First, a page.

In episode 3 of Undone, Alma tries to resume her normal life, Jacob begins to tell his story, and we begin to wonder just how bad an influence he would have been if he’d been alive through the girls’ teenage years. Alma, along with everyone but Jacob, questions her sanity, but she also finds a couple of new hobbies. Sam takes up a new hobby, too, gaslighting his girlfriend when she’s already in a delicate mental state.
And y’all wonder why I’m always so suspicious of men- even the nice guys.
Alma pops out onto the street at dawn in her pajamas with no idea how she got there. Well, some idea. She’s either sleepwalking or sleep time traveling. A neighbor yells at her to go back inside and put some clothes on. At least that’s what I think she said. It’s hard to be sure, since Alma doesn’t have her hearing device on.
When she gets home, Sam wakes up and teases her about sleepwalking again. They joke around for a couple of minutes, then she asks him if he switched the order of the photos that line the hallway. He says that he doesn’t think so. She tells him she fels like she’s losing her mind.
While she’s getting ready for work, she examines the bruises on her torso from the accident, which are huge and nasty looking. At the daycare center, she explains to the kids that she knows 2 weeks was a long time for her to be away from them, and goes through various fractions of their lifetimes that it equates to.
One of the kids asks if she was scared and she has a brief flashback of the accident. Then she switches into a moment of telling Becca that she doesn’t remember a few days around the accident, which the doctor says is normal, but her memories should come back. Becca is trying on a wedding dress while they talk.
Reverting back to the classroom, another child asks if she has scars. Alma pulls up her shirt above her bra to show a large bruise and healing cut on her side. Then they ask about the scar on her wrist from her suicide attempt, which she explains was because her dad died and she thought it was her fault. But it was a long time ago. The kids ask what died means. Alma sees one of them, Mateo, drowning, and gets a headache while hearing a piercing whine.
Tunde sends the kids to go play and tells Alma to take a break. She’s still disoriented and sees multiple versions of him. He suggests she might need more time off, but she says it’s better if she tries to get back to normal, which he thinks should maybe include not flashing the kids.
Jacob appears behind Alma and startles her. He tells her things aren’t going to get back to normal. She says she can’t keep having her life disrupted this way. He says that she can because she already has, because time is a limited form of experience. Alma doesn’t understand.
He doesn’t explain his statement, but it sounds like he’s referring to all of time already existing. Or else he’s saying she’s been through this time loop before but doesn’t remember it.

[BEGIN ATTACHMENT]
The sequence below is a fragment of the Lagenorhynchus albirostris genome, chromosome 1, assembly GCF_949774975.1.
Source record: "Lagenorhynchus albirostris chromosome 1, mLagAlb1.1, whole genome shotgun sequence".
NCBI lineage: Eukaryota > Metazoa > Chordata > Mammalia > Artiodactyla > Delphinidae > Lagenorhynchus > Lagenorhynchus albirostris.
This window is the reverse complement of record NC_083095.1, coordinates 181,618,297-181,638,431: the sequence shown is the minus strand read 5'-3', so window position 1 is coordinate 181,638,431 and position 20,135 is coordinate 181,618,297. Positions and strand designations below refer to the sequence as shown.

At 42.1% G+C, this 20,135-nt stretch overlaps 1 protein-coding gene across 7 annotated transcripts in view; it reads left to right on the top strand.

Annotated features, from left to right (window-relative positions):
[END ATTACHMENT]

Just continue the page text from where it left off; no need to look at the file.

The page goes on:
Jacob pours a box of wooden blocks onto the floor. He tells her to imagine that there’s a block for everything in the whole world. Take, for example, the construction worker figure, who Alma informs him they now pretend is a lesbian mom.
Jacob pauses to consider how the world has changed since his time, then continues explaining that from the lesbian mom’s perspective, the block world is everything that exists. But from his perspective, it’s as if he’s watching from above and can see so much more. Alma is midway between the two, but it won’t always be like that.
He tries another metaphor, about driving a manual gear car (“stick shift”) vs driving an automatic transmission. The stick shift gives you more control of the car, but the automatic is easier to drive. When Alma tells him that she doesn’t drive a stick so the metaphor is lost on her, he gets worked up because he thinks that since no one ever taught her, so her education is incomplete. She points out that dead men give up the right to complain about how their kids are raised.
Plus, he died in a car accident, which calls his driving skills into question. Jacob reminds her that he believes he was murdered and needs her help to figure out the truth. She has psychic talent and wasn’t involved in the original events, so she should be able to see the events of his life clearly. Everytime he tries to focus on his own death, he becomes overwhelmed by the trauma and ends up accidentally jumping to someplace else.
Strangely enough, Alma is having the same issue with her own car accident.
Right then, she snaps back to the present and reality. She’s missed a fight between two of the daycare kids, which she should have dealt with.
That night, she watches TV: “The Chicimecha were a fierce nomadic tribe who lived north of the valley…”
Sam is on the phone with Tunde, who called to check in on Alma. He thinks she should take more time off. Sam tells Tunde that she should improve over time. Alma is upset that Tunde spoke to Sam instead of directly to her, as if she’s a child.
Before she and Sam can get into an argument about the phone call, Jacob grabs her hand and pulls her into a hallway that goes on to infinity in both directions. Jacob wants to show Alma something, but she’s busy worrying that she really does pose a threat to herself or others.